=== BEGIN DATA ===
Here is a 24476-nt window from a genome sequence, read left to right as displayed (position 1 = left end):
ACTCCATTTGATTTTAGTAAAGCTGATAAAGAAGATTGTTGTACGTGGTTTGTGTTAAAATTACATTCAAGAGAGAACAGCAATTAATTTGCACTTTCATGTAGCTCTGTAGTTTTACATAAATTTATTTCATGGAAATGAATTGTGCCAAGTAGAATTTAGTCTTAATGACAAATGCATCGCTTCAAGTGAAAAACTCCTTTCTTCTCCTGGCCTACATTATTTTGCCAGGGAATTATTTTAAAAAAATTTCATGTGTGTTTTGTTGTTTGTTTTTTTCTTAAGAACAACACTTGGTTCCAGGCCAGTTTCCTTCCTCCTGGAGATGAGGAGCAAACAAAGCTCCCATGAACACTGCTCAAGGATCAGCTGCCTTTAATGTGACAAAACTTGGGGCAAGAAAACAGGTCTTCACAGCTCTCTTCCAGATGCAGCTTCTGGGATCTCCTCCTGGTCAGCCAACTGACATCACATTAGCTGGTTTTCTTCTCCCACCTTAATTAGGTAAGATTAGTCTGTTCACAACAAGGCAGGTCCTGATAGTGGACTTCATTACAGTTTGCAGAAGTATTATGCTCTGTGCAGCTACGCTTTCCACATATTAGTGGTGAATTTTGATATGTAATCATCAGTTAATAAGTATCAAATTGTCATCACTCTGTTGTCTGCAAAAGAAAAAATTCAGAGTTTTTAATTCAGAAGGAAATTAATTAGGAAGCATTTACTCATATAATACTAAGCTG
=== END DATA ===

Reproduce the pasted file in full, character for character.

Here is a 24476-nt window from a genome sequence, read left to right as displayed (position 1 = left end):
ACTCCATTTGATTTTAGTAAAGCTGATAAAGAAGATTGTTGTACGTGGTTTGTGTTAAAATTACATTCAAGAGAGAACAGCAATTAATTTGCACTTTCATGTAGCTCTGTAGTTTTACATAAATTTATTTCATGGAAATGAATTGTGCCAAGTAGAATTTAGTCTTAATGACAAATGCATCGCTTCAAGTGAAAAACTCCTTTCTTCTCCTGGCCTACATTATTTTGCCAGGGAATTATTTTAAAAAAATTTCATGTGTGTTTTGTTGTTTGTTTTTTTCTTAAGAACAACACTTGGTTCCAGGCCAGTTTCCTTCCTCCTGGAGATGAGGAGCAAACAAAGCTCCCATGAACACTGCTCAAGGATCAGCTGCCTTTAATGTGACAAAACTTGGGGCAAGAAAACAGGTCTTCACAGCTCTCTTCCAGATGCAGCTTCTGGGATCTCCTCCTGGTCAGCCAACTGACATCACATTAGCTGGTTTTCTTCTCCCACCTTAATTAGGTAAGATTAGTCTGTTCACAACAAGGCAGGTCCTGATAGTGGACTTCATTACAGTTTGCAGAAGTATTATGCTCTGTGCAGCTACGCTTTCCACATATTAGTGGTGAATTTTGATATGTAATCATCAGTTAATAAGTATCAAATTGTCATCACTCTGTTGTCTGCAAAAGAAAAAATTCAGAGTTTTTAATTCAGAAGGAAATTAATTAGGAAGCATTTACTCATATAATACTAAGCTG